The Office of Rail and Road (ORR) has today started criminal proceedings against train operator West Coast Railway Company Limited (WCRC) and one of its drivers. The charges relate to breaches of Health and Safety Law which led to a train passing a signal warning at danger on 7 March 2015.
The prosecutions follow ORR’s investigation into an incident involving a steam locomotive operated by WCRC, which passed a signal at danger near Wootton Bassett junction, Wiltshire. This extremely serious incident resulted in the train coming to a stop 550 metres after the signal, across a busy junction on the Great Western main line, directly in the path of high speed trains.
The train’s driver is facing charges under section 7(a) and 8 of the Health and Safety at Work etc. Act 1974 (HSWA). This relates to his alleged intentional misuse of the Train Protection and Warning System (TPWS) equipment. ORR’s investigation found that the driver directed a colleague to turn off this essential safety system, designed to apply an emergency brake if the driver makes an error.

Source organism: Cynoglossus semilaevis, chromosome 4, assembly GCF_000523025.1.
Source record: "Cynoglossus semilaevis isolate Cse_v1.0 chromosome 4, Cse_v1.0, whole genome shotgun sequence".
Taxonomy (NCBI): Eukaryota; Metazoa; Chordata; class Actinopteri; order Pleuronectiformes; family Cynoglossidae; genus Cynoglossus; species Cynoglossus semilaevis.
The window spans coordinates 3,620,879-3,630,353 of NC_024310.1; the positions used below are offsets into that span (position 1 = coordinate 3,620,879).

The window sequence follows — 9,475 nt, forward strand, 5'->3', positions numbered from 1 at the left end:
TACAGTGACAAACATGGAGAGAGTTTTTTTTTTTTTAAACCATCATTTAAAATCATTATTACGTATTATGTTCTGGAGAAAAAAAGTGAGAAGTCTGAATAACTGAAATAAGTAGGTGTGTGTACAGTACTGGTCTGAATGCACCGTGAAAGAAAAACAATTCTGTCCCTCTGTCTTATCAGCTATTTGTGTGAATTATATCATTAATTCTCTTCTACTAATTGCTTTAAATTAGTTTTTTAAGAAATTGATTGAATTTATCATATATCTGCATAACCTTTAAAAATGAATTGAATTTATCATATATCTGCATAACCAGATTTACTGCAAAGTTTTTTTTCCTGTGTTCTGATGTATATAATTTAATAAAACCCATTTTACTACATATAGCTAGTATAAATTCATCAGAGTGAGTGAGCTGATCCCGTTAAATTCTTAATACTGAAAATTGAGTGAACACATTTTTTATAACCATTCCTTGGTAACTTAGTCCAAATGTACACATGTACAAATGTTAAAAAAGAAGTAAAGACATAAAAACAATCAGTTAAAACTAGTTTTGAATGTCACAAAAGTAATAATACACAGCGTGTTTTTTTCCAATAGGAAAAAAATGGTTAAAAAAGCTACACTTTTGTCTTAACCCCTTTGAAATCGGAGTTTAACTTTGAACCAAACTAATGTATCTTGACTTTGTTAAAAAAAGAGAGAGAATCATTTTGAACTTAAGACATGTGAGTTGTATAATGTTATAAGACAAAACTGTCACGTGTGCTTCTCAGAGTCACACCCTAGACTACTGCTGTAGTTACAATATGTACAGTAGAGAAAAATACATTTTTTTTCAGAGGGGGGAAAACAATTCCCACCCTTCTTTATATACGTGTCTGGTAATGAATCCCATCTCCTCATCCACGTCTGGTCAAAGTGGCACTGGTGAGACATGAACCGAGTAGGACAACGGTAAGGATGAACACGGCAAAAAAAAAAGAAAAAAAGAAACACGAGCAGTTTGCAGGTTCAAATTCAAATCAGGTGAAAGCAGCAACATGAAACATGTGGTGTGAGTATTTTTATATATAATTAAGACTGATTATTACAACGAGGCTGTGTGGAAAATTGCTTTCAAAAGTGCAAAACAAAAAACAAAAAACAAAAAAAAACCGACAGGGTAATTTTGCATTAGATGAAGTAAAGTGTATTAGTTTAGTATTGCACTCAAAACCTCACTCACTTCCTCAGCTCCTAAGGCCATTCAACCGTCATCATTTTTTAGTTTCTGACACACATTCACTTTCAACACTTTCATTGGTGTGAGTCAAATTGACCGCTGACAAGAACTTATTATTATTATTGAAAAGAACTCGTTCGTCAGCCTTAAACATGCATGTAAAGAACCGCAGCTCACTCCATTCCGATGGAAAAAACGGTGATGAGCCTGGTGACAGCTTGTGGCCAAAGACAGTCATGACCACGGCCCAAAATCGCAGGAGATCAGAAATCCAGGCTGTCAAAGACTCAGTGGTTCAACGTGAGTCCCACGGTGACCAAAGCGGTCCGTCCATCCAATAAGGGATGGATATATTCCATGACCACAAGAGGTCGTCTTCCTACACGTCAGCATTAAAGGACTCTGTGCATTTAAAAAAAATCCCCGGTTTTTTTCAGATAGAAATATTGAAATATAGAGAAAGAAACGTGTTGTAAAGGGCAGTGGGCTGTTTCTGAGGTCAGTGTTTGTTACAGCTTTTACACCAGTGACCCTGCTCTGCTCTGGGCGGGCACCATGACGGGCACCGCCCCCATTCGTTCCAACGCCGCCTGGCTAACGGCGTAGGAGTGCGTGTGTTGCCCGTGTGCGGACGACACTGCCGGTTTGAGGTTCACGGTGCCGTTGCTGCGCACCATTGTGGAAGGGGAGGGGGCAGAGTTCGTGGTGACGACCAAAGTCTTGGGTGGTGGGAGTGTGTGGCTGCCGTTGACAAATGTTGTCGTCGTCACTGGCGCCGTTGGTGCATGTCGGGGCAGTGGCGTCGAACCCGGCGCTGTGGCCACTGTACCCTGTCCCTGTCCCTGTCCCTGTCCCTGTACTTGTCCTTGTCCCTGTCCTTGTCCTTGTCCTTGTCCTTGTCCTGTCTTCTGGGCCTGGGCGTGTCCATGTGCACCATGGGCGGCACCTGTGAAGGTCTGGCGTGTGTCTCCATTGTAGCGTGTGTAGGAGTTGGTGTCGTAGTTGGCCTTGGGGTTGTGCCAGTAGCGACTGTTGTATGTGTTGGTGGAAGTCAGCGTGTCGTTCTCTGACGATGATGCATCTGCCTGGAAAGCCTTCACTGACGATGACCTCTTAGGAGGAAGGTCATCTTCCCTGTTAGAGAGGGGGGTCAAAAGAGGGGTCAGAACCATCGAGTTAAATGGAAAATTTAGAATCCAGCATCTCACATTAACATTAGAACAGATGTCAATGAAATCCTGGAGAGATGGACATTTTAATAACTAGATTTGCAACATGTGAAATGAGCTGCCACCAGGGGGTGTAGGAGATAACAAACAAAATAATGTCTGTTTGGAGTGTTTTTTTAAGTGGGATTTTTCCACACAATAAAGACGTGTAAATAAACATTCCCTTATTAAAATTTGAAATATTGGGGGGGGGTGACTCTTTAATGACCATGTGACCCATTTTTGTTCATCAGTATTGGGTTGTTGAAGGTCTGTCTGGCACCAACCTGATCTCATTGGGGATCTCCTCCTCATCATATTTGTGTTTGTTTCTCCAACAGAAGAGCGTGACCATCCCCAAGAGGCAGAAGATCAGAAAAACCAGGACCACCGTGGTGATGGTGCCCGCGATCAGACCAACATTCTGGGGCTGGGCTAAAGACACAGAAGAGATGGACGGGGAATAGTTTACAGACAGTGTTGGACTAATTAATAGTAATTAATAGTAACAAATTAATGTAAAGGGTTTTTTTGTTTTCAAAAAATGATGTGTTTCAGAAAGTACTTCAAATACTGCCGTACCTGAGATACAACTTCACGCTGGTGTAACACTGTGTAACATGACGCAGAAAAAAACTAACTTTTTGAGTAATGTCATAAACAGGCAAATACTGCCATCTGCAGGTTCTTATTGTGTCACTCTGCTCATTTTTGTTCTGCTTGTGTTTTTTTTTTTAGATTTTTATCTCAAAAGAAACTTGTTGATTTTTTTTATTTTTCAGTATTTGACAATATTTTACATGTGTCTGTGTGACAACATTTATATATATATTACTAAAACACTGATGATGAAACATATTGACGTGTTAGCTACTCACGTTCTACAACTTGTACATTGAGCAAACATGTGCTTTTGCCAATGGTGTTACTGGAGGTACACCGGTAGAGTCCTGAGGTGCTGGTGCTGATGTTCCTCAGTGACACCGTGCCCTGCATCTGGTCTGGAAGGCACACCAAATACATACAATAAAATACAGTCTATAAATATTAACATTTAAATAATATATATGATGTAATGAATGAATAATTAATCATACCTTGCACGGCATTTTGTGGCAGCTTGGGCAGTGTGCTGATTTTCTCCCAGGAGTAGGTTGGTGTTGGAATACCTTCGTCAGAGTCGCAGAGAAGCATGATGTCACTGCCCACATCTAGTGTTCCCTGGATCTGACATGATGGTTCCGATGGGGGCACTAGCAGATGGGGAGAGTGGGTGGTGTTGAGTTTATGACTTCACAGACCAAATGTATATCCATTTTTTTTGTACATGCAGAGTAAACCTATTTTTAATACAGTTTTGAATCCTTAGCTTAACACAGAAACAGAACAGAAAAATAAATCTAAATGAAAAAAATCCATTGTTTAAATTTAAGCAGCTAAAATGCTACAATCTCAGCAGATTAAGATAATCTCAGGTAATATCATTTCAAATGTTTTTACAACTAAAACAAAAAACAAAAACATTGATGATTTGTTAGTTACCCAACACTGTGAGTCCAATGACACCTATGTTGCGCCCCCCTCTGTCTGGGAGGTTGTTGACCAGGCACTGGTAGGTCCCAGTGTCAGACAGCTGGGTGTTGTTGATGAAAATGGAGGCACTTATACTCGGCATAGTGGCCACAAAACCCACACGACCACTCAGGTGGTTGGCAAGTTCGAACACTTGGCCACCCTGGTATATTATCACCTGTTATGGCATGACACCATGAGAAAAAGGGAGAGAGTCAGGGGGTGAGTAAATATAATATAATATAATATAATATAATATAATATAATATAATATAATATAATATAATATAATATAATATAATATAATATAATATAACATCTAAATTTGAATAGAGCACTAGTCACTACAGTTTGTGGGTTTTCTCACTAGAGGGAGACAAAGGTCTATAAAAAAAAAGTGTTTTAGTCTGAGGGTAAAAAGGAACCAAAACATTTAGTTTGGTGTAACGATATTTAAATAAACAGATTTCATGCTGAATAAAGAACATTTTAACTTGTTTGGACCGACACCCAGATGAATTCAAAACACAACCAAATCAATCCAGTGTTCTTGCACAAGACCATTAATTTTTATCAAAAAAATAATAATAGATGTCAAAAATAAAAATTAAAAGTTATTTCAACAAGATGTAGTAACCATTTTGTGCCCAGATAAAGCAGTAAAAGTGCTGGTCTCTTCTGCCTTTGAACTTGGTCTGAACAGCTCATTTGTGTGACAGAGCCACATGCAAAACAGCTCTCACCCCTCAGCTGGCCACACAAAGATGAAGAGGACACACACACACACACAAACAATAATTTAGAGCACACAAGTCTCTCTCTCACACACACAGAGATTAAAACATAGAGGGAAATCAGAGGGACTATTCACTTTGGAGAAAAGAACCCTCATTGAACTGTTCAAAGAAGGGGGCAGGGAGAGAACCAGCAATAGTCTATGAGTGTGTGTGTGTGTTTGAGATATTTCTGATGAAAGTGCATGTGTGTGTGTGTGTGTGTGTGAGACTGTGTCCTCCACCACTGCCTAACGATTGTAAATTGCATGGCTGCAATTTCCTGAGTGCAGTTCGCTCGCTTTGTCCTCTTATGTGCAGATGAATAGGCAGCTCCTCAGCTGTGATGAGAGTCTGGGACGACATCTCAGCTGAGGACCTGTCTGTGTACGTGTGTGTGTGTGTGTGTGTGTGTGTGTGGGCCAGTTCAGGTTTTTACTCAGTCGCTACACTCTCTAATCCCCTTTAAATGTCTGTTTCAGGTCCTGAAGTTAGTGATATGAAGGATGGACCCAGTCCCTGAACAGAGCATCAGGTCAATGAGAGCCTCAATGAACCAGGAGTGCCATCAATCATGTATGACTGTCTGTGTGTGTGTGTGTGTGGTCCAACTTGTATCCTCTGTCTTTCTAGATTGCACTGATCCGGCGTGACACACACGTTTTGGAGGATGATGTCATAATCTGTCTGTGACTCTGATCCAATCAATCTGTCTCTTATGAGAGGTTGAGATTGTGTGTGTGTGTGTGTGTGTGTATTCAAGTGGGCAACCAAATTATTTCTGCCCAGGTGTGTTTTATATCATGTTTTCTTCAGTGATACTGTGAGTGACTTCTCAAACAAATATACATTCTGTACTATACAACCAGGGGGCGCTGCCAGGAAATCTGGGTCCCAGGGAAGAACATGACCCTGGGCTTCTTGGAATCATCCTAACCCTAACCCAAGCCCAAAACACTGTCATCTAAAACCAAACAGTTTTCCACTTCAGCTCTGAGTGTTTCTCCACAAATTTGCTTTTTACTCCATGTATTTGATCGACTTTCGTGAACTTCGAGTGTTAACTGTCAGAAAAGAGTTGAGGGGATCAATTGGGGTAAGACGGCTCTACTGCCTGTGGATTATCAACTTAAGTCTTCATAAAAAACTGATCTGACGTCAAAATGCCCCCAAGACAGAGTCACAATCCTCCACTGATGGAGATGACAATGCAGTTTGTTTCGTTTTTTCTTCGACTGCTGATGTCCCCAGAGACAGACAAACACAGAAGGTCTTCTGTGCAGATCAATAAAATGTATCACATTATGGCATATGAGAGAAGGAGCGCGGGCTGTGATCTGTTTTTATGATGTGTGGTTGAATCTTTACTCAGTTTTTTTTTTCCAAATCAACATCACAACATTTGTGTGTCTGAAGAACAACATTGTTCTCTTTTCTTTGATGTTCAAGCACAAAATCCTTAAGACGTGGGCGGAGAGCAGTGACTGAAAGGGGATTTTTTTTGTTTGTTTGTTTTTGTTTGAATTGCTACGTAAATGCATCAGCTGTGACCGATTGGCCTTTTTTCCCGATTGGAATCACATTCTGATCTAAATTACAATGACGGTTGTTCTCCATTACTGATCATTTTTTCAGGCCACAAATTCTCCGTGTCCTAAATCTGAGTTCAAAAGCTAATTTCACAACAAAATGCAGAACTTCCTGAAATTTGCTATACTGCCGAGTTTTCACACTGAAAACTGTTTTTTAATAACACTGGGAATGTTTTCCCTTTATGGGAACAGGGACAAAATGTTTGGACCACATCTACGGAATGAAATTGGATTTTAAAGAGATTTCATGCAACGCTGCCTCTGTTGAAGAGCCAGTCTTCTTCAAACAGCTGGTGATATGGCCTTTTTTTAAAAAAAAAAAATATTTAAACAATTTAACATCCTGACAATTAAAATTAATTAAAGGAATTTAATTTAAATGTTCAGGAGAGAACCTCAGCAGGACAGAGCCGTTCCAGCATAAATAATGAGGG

WCRC is separately facing charges under section 3(1) and 2(1) of the HSWA. This is on account of its alleged failure to implement managerial controls, procedures, training and monitoring to prevent staff turning off the TPWS equipment.
ORR has been closely monitoring WCRC’s operation since this incident. ORR has also today launched a review of WCRC’s safety certificate, which is needed to operate its trains on the rail network.
This comes after the West Coast Railway Company had it’s steam operators’ licence suspended a second time after another incident in which a driver isolated the TPWS system on a moving locomotive hauling a train carrying passengers.
The official report into the near-miss at Wootton Bassett (pdf) makes interesting reading, and demonstrates what I’ve often said about rail and air accident reports making useful reading for software testers.